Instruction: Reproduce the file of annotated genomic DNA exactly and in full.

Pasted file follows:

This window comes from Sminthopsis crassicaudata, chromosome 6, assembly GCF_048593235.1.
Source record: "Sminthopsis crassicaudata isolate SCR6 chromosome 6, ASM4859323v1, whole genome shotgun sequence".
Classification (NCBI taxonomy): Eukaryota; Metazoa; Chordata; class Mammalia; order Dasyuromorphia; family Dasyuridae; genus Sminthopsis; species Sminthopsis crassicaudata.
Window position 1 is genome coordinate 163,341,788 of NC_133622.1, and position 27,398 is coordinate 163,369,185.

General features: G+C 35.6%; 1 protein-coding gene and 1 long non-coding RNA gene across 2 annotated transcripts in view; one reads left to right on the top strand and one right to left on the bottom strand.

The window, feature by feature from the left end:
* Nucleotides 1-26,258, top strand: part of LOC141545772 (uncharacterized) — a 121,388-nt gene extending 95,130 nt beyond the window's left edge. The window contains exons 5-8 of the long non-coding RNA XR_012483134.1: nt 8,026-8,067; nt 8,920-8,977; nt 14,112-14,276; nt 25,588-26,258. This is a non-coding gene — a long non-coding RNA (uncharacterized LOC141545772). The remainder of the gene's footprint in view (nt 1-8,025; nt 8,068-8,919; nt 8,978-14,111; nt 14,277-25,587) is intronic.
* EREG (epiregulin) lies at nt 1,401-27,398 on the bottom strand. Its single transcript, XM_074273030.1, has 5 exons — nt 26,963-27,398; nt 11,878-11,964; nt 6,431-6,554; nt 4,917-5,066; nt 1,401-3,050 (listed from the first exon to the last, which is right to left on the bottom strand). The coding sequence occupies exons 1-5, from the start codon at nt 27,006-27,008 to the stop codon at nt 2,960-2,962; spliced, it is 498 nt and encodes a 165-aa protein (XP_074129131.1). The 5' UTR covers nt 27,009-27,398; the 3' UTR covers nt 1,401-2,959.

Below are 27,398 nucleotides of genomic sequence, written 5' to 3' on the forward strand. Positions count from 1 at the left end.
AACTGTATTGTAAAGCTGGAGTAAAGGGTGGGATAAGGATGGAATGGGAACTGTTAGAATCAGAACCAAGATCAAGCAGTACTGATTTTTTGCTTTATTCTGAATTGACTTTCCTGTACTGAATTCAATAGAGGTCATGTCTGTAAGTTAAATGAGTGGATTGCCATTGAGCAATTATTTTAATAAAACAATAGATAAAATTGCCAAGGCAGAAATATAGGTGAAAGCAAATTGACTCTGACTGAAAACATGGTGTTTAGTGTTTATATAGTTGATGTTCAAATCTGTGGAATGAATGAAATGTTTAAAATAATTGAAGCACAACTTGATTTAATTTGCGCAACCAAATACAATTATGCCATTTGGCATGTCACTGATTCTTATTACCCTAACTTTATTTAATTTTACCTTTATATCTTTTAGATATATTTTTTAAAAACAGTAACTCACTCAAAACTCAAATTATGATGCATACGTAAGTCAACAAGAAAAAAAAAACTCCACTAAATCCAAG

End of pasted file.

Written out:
This window comes from Sminthopsis crassicaudata, chromosome 6, assembly GCF_048593235.1.
Source record: "Sminthopsis crassicaudata isolate SCR6 chromosome 6, ASM4859323v1, whole genome shotgun sequence".
Classification (NCBI taxonomy): Eukaryota; Metazoa; Chordata; class Mammalia; order Dasyuromorphia; family Dasyuridae; genus Sminthopsis; species Sminthopsis crassicaudata.
Window position 1 is genome coordinate 163,341,788 of NC_133622.1, and position 27,398 is coordinate 163,369,185.

General features: G+C 35.6%; 1 protein-coding gene and 1 long non-coding RNA gene across 2 annotated transcripts in view; one reads left to right on the top strand and one right to left on the bottom strand.

The window, feature by feature from the left end:
* Nucleotides 1-26,258, top strand: part of LOC141545772 (uncharacterized) — a 121,388-nt gene extending 95,130 nt beyond the window's left edge. The window contains exons 5-8 of the long non-coding RNA XR_012483134.1: nt 8,026-8,067; nt 8,920-8,977; nt 14,112-14,276; nt 25,588-26,258. This is a non-coding gene — a long non-coding RNA (uncharacterized LOC141545772). The remainder of the gene's footprint in view (nt 1-8,025; nt 8,068-8,919; nt 8,978-14,111; nt 14,277-25,587) is intronic.
* EREG (epiregulin) lies at nt 1,401-27,398 on the bottom strand. Its single transcript, XM_074273030.1, has 5 exons — nt 26,963-27,398; nt 11,878-11,964; nt 6,431-6,554; nt 4,917-5,066; nt 1,401-3,050 (listed from the first exon to the last, which is right to left on the bottom strand). The coding sequence occupies exons 1-5, from the start codon at nt 27,006-27,008 to the stop codon at nt 2,960-2,962; spliced, it is 498 nt and encodes a 165-aa protein (XP_074129131.1). The 5' UTR covers nt 27,009-27,398; the 3' UTR covers nt 1,401-2,959.

Below are 27,398 nucleotides of genomic sequence, written 5' to 3' on the forward strand. Positions count from 1 at the left end.
AACTGTATTGTAAAGCTGGAGTAAAGGGTGGGATAAGGATGGAATGGGAACTGTTAGAATCAGAACCAAGATCAAGCAGTACTGATTTTTTGCTTTATTCTGAATTGACTTTCCTGTACTGAATTCAATAGAGGTCATGTCTGTAAGTTAAATGAGTGGATTGCCATTGAGCAATTATTTTAATAAAACAATAGATAAAATTGCCAAGGCAGAAATATAGGTGAAAGCAAATTGACTCTGACTGAAAACATGGTGTTTAGTGTTTATATAGTTGATGTTCAAATCTGTGGAATGAATGAAATGTTTAAAATAATTGAAGCACAACTTGATTTAATTTGCGCAACCAAATACAATTATGCCATTTGGCATGTCACTGATTCTTATTACCCTAACTTTATTTAATTTTACCTTTATATCTTTTAGATATATTTTTTAAAAACAGTAACTCACTCAAAACTCAAATTATGATGCATACGTAAGTCAACAAGAAAAAAAAAACTCCACTAAATCCAAG